Hoxsie is on a bit of a map jag. Again thanks to the resources of the NYS Archives, we have a very detailed representation of the confluence of the Hudson and Mohawk Rivers with the villages and islands, published by Luther Bliss, bookseller of Lansingburgh in 1843. Once again, click on it to zoom in. Another day soon, we’ll focus on the tremendous details of the canals of Cohoes but for now we’ll hit just a few highlights.
This overview shows “Cohoes or Van Schaicks Island,” now known as Van Schaick Island, positioned between the branches of the Mohawk the flow below Cohoes Falls and the Hudson. It’s a little surprising that all these dams were already in place in 1843 and are still here today. Some of the smaller islands are different but the major waterways are the same. Across the bottom of the island is the line of the Troy, Ballston and Saratoga Railroad; the line persists today as a bike path with the Black Bridge crossing the second branch and roadway continuing north.
To the north, Haver Island. You know it as Peebles Island, now a state park that was once the site of a Cluett and Peabody shirt bleaching operation, some buildings of which still stand. The City of Cohoes website says that “haver” was Dutch for “oats.” The railroad line still exists as a road and bridge over to Waterford.
This inset to the map shows the Cohoes Falls, the enlarged Erie Canal, and the hydraulic canal of the Cohoes Company, which developed extensive hydropower to attract industry to what became the Spindle City. More on that to come.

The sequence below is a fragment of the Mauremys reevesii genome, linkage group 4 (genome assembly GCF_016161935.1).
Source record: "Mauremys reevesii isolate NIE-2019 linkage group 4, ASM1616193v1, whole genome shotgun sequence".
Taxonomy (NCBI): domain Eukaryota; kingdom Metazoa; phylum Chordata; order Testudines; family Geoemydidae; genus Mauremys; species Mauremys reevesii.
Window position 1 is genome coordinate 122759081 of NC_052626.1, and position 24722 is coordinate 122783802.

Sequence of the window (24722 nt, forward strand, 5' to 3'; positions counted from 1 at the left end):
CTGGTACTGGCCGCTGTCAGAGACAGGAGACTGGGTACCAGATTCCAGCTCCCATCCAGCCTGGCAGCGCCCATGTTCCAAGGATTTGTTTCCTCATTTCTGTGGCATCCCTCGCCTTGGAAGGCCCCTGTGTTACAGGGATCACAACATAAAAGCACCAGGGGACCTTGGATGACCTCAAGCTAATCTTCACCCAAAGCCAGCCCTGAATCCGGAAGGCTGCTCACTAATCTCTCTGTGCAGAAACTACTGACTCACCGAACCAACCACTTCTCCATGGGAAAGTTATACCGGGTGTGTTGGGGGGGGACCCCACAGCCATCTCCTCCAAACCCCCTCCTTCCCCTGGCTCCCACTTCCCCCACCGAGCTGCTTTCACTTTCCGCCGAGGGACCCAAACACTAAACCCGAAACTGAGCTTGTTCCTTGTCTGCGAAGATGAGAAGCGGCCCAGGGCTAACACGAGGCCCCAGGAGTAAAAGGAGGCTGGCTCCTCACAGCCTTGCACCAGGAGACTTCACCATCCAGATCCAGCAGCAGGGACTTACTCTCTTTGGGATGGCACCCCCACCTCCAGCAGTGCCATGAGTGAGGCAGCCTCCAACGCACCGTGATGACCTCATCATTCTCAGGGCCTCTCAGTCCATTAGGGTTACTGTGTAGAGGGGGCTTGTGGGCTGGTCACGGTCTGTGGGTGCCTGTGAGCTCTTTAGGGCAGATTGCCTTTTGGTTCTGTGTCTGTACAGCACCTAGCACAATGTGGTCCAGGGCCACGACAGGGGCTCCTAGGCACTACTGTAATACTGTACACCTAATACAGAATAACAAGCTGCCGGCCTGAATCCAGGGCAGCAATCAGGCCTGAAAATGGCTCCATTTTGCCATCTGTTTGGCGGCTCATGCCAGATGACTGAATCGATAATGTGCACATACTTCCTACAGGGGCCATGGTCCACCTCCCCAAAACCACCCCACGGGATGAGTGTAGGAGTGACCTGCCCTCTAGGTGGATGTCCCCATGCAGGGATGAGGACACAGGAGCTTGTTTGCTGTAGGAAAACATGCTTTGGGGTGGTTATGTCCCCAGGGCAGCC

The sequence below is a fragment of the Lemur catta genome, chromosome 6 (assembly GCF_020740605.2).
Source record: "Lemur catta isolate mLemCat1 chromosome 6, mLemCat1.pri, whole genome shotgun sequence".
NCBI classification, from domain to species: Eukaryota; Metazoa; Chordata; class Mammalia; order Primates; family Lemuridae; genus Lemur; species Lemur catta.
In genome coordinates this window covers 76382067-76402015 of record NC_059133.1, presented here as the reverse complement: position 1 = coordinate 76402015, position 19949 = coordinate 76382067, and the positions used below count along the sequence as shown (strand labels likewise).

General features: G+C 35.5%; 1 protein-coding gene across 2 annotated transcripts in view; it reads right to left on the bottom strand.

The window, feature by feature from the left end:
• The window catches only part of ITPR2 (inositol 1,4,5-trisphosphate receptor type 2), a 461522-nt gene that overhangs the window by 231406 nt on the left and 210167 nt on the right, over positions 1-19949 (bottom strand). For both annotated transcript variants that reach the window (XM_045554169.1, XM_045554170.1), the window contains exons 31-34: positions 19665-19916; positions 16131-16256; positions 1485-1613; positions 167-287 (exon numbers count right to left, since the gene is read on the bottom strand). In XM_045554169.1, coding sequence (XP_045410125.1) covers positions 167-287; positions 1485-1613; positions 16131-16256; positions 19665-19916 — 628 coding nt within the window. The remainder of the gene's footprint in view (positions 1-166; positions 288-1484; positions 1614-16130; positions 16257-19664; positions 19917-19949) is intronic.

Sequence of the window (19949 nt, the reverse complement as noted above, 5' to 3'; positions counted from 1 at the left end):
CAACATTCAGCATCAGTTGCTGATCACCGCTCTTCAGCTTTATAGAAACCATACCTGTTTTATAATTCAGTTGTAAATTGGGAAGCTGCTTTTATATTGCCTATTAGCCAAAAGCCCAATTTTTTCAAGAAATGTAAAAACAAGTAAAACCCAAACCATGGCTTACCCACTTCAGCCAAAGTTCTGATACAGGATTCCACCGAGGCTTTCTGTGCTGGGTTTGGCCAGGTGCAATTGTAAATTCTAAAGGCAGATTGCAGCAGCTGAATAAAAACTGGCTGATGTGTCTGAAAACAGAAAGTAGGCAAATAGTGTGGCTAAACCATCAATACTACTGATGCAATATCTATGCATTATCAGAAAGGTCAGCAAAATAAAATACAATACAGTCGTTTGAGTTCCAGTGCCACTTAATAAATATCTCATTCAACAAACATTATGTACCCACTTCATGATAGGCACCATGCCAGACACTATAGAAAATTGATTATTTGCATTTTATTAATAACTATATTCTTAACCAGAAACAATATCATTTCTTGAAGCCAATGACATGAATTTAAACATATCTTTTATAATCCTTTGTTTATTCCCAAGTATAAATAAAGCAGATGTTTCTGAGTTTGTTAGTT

Meanwhile, over at the north end of Lansingburgh, the Union Bridge connected it to Waterford (in the same place the bridge stands today). This was the first bridge across the Hudson River at any point, built on a design by Theodore Burr in 1804. Burr was cousin of the more famous Aaron Burr, but if you’re a bridge fan, he also built the long-standing wooden bridge between Schenectady and Scotia in 1808. Near the bridge was what is shown here as Cornelius Lansing’s mansion; he was a farmer (presumably a prosperous one) and descendant of Abraham Jacob Lansingh, who received the original patent from the patroon, Stephen Van Rensselaer.
Also on the map, very close to what was then the State dam (later replaced by the Federal lock and dam further up the river), the original location of the Rensselaer Institute, now RPI. It was then in the former Farmer’s Bank building, way up on the north end of Troy, which Arthur James Weise (in “History of the City of Troy…”) placed on the northwest corner of Middleburgh and River Streets, now the site of the nondescript building housing Snyder Printers.
A little up the river from the dam, Jan Gowsen Island, which was apparently barely an island, often underwater. It was eliminated when the new dam was built.
Most charming thing on the map: this little sketch of a tombstone representing the Van Schaick cemetery. It looks like George Harriman drew it.